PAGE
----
. Groups of nerve cells are connected by pathways formed by bundles of axons. and interneurons.Neuronal Groupings & Connections Nerve cell bodies in the spinal cord. certain tracts are referred to as lemnisci. These networks are called the neuropil Within the brain. these compact groups of nerve cell bodies are called ganglia. which act as short relays within the nucleus. or funiculi . Aggregates of tracts in the spinal cord are referred to as columns. In the peripheral nervous system. there are no discrete bundles of axons. in others. axons are intermingled with dendrites and do not run in bundles so that pathways are difficult to identify. brain stem. In some pathways. the axon bundles are sufficiently defined to be identified as tracts. and cerebrum form compact groups. or fasciculi. In some regions of the brain. whose axons carry impulses to other parts of the nervous system. or nuclei Each nucleus contains projection neurons.
TYPES OF NEURONS
Neurons may be classified into three groups: sensory neurons, motor neurons, and interneurons. Sensory neurons (or afferent neurons) carry impulses from receptors to the central nervous system. Receptors detect external or internal changes and send the information to the CNS in the form of impulses by way of the afferent neurons. The central nervous system interprets these impulses as a sensation. Sensory neurons from receptors in skin, skeletal muscles, and joints are called somatic; those from receptors in internal organs are called visceral sensory neurons. Motor neurons (or efferent neurons) carry impulses from the central nervous system to effectors. two types of effectors are muscles and glands. Motor neurons linked to skeletal muscle are called somatic; those to smooth muscle, cardiac muscle, and glands are called visceral.
Types of Neurons
Structural classification scheme is based on the number of processes 1. Multipolar neurons have many dendrites and a single axon.The dendrites vary in number and in their degree of branching. Most of the neurons within the CNS and motor neurons are multipolar.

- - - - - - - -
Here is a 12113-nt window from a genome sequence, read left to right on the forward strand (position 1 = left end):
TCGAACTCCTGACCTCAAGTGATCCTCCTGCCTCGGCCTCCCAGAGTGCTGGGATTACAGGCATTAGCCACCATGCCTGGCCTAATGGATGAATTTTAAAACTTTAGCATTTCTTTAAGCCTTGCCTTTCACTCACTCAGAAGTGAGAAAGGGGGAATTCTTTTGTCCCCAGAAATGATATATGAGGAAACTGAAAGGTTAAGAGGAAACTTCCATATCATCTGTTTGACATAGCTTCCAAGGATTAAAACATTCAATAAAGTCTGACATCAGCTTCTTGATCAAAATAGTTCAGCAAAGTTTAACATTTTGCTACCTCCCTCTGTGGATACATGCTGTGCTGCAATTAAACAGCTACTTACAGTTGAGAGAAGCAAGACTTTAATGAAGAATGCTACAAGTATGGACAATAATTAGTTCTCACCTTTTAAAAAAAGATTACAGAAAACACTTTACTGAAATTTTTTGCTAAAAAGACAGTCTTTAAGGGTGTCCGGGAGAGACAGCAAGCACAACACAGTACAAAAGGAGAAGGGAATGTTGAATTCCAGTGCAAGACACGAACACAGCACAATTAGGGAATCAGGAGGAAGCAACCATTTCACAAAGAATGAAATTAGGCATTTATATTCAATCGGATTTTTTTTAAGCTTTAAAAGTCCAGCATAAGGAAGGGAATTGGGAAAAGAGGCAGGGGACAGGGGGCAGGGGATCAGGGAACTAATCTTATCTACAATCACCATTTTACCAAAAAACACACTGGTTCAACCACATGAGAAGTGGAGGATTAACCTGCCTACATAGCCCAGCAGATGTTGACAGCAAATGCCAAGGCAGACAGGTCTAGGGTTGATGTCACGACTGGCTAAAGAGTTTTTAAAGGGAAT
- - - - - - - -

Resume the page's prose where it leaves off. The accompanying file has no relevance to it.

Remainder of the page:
Types of Neurons
2. Bipolar neurons have two processes: a dendrite and an axon The dendrite often is specialized to receive the stimulus, and the axon conducts action potentials to the CNS. Bipolar neurons are located in some sensory organs, such as in the retina of the eye and in the nasal cavity.
Unipolar neurons have a single process extending from the cell body .Types of Neurons 3. . One branch extends to the CNS. ± This process divides into two branches a short distance from the cell body. and the other branch extends to the periphery and has dendrite like sensory receptors. The two branches function as a single axon.
Types of neurons .
meaning star) are neuroglia that are star-shaped because of cytoplasmic processes that extend from the cell body Astrocytes have an extensive cytoskeleton of microfilaments that enables them to form a supporting framework for blood vessels and neurons. ± The blood brain barrier protects neurons from toxic substances in the blood. The endothelial cells with their tight junctions form the blood=brain barrier. allows the exchange of nutrients and waste products between neurons and the blood. and prevents fluctuations in the composition of the blood from affecting the functions of the brain . which determines what substances can pass from the blood into the nervous tissue of the brain and spinal cord. Astrocytes play a role in regulating the extracellular composition of brain fluid.Neuroglia of the CNS Astrocytes (astro¯-s ¯tz. ± . aster is Greek. Astrocytes also help to control the composition of interstitial fluid by regulating the concentration of ions and gases and by absorbing and recycling neurotransmitters.